The Management Centre
Call us: +44 (0)20 7978 1516
New dates: Project Management Book Now

Safe Space #18: can I performance manage people I don’t line manage?

Safe space logo

Welcome to the Safe Space – where managers can share their issues and gain advice from top learning & development consultants

Here at =mc, we encourage every participant we meet on our programmes to get in touch if they have specific issues they want to follow up on. From this we hear some common problems, issues, challenges, and worries. In this regular feature we share some of those challenges, and our advice for dealing with them.

This time the challenge has come from an anonymous Project Manager at a mental health charity. The =mc consultants offer advice on a difficult scenario that you may well identify with: performance managing someone you don’t line manage.

What’s the issue?

Dear Safe Space, I’m a Project Manager for a charity supporting people with mental health challenges. I am responsible for a large project that needs input from colleagues in other departments. This year, it was agreed internally that project managers are expected to coordinate project team members and are responsible for delivering projects on time and to budget. The problem is that one person from another department isn’t completing their tasks within the agreed timeline. This is pushing other activities back, affecting not just me but other team members. The project is way over schedule and I’m feeling terrible that the very people our charity supports are missing out because of it. I don’t know what to do. I realise I am responsible but I’m not their line manager and I don’t know if I can performance manage them? Or should I escalate the issue to my manager, who is the project sponsor? Please help.

What our consultants say:


Dear Project Manager, many thanks for getting in touch and I do empathise. People not delivering project tasks on time is a problem faced by many project managers. However, it is great to hear that your organisation has clarified roles and responsibilities for projects. When there isn’t a clear governance structure for projects this issue becomes much harder to resolve as responsibilities and accountabilities aren’t clear to anyone.

In your situation, the organisation has given you responsibility for the coordination of the projects, which means you have been given authority to manage the work others are doing to contribute to the project. As a manager, this also means you need to support your project team members to deliver their work. Before escalating, I would suggest that you check that they understand exactly what is needed, and that they have the information and resources to do the work. It might be clear to you what is expected, but don’t assume it is clear to everyone else.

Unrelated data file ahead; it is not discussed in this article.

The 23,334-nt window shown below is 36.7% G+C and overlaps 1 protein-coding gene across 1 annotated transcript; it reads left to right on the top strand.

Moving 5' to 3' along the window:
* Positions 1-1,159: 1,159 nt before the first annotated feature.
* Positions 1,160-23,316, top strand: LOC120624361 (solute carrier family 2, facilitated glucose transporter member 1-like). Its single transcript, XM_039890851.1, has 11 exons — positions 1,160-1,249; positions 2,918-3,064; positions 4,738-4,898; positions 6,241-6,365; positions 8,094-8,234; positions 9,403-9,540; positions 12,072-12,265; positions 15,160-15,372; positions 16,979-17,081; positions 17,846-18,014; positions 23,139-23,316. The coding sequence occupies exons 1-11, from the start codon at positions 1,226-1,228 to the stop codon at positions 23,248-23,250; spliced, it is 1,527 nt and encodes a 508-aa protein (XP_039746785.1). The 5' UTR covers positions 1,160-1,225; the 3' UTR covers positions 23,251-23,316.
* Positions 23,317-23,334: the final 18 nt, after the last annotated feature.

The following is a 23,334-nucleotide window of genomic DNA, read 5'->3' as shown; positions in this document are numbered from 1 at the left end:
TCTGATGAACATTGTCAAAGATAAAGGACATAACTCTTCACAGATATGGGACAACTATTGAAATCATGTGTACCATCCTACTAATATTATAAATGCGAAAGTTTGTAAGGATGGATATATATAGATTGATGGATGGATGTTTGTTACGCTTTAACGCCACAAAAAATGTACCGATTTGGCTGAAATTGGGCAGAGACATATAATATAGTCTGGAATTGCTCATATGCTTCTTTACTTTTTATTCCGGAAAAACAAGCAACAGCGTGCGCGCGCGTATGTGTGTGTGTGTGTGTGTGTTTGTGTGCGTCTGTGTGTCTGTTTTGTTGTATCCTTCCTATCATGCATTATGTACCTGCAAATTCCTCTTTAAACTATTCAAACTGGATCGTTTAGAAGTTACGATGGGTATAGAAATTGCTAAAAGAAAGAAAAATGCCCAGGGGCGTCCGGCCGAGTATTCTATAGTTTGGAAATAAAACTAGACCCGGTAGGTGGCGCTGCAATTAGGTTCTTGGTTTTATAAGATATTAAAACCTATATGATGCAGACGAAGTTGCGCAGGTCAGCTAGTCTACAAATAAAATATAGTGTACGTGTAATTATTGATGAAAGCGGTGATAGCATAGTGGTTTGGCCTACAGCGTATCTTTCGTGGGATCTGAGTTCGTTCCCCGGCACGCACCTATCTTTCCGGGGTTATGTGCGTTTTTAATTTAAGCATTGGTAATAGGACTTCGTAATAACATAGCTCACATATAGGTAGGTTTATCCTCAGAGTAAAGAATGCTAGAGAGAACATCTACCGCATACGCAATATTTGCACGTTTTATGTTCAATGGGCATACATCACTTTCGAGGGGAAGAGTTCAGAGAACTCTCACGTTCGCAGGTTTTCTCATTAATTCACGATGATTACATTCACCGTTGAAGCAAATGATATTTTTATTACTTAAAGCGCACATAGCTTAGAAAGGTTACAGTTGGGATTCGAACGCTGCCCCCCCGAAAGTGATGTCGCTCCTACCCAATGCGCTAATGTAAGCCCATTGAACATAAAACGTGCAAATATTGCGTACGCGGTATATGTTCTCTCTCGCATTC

Problems often arise in projects because there isn’t clarity between people about who is doing what, and who is responsible for ensuring it is done. Before going any further, I would suggest you have this clarifying conversation with them first.

Woman with post it notes stuck to her body carrying folders looking confused holding folders


Hi there, I agree with Laura that the first step is to check and agree responsibilities – theirs and yours. Once it is clarified, I would suggest you then use open coaching questions to understand what is going on from their perspective.

Do they agree with the project activities they are supposed to be delivering? Or do they think there is another approach that might work better? Interact with your colleagues as an expert in their field rather than a resource for you to use.

Do they understand how their work is contributing to the project? Are they interested or invested in the project outcome? All these questions can help you work out how committed and motivated they are to the work.

You can also ask them questions about the project communication. Are they getting enough warning and information about upcoming deadlines? Are they having enough opportunities to talk to you about what is coming up? Talk to them about what is working from their perspective and what could be improved.

Finally, if the questions above haven’t provided you with a way to resolve the issue, you may need to ask them directly what is preventing them from delivering the work on time. You might not be able to resolve it all in one conversation – but listen to what they say and then give yourself thinking time to consider how to move it forward.


Hello Project Manager, thanks for reaching out. We hear this same challenge a lot on our Project Management training courses – you’re not alone. Working on projects often means you are effectively in a matrix management situation. Whilst your colleague has a line manager, you are their manager for the work on the project. I agree with Philly that taking a coaching approach is a great way to approach the issue. The questions above will help you understand what is preventing them from contributing to the project.

I would also strongly suggest that you give them feedback about their missing of deadlines. It is important you are open and honest with them. Include the impact that it is having on you, other team members and the project more widely. They may simply not be aware of this impact. As project manager it is your responsibility to give affirming or adjusting feedback to your team members throughout the project, based on their contributions.